To define the major endotypes, or pathobiological mechanisms, of embryonal rhabdomyosarcoma (ERMS) we’ve collected several human, mouse, and canine samples and clustered them together based on their RNA and DNA sequencing. We’ve been collecting as many samples as possible to ensure that we understand the full breadth of ERMS. Two of these new samples were from a mouse cell line, RMS14 (pictured below) and RMS772. I’ve run several other cell lines’ RNA and DNA sequencing data through our computational analysis pipeline and will use the results to add new samples to our ERMS dendrogram, or clustering tool.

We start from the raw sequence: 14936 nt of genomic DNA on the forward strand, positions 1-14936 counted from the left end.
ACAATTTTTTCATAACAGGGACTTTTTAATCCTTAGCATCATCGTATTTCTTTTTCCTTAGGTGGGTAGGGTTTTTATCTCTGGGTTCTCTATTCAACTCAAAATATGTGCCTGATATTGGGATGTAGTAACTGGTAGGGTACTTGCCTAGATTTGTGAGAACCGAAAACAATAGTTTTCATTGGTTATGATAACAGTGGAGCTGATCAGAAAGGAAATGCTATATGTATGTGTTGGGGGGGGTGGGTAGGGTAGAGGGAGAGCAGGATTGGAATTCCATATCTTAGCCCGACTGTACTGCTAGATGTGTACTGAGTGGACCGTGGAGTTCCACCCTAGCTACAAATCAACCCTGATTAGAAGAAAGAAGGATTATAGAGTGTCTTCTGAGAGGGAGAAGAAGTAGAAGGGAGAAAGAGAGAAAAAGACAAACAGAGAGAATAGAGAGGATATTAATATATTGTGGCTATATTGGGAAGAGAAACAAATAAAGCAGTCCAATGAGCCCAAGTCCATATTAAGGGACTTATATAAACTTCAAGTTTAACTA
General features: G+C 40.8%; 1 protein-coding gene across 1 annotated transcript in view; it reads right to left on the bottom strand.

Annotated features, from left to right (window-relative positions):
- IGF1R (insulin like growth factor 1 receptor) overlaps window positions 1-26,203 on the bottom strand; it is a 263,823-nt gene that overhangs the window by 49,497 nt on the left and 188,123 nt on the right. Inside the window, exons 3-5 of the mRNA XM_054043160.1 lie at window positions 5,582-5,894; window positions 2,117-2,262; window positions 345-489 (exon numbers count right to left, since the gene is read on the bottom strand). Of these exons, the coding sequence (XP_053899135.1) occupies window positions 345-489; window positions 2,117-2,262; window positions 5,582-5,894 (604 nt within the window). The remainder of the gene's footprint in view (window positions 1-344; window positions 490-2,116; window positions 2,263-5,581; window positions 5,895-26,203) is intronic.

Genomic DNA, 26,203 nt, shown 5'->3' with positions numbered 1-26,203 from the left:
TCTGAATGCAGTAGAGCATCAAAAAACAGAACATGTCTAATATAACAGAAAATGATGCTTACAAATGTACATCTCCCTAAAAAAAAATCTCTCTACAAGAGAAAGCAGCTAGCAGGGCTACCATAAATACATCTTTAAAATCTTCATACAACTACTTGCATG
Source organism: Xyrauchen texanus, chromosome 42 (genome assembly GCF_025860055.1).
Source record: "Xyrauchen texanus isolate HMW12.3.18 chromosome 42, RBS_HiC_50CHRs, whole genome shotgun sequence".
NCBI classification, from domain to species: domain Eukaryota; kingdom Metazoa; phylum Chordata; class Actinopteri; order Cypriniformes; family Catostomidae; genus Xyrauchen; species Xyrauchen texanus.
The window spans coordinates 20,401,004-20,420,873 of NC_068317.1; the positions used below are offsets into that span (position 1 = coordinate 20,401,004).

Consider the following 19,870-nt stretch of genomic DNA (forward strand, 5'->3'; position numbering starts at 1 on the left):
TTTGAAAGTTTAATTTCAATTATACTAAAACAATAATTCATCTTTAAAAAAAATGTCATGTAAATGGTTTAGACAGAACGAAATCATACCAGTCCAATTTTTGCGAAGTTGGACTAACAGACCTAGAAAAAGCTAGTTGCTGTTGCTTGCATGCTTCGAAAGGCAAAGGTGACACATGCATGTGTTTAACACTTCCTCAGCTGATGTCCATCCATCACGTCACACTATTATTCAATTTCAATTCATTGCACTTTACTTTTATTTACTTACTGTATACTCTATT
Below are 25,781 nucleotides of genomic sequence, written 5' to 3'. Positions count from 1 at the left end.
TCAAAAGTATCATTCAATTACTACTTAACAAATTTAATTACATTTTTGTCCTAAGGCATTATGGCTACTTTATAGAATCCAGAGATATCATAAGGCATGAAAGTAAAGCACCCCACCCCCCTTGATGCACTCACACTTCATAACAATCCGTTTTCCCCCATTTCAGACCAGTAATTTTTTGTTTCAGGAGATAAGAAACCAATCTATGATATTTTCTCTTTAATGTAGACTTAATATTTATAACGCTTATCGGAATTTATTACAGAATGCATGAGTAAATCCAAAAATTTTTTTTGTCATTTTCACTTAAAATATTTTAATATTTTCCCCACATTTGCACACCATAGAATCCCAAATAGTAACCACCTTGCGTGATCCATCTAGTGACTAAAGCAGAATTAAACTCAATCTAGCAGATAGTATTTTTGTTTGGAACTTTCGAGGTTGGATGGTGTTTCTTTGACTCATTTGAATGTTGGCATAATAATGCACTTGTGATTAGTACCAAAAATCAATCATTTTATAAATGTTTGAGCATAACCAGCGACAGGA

As part of my project, I’ve been looking into two ERMS-related variants and their potential role in tumor growth and maintenance. My first set of experiments has focused on mimicking the variant by reducing the expression of the protein via short hairpin RNA (shRNA) lentiviral transduction. We can see that the knockdown worked using a western blot. The blot contains a cell that did not undergo lentiviral transduction next to the cell line that did. The next step will be to do a colony formation assay, which will assess the ability of a cell to grow into colony that continuously divides. All of this work will be included in an upcoming manuscript – stay tuned!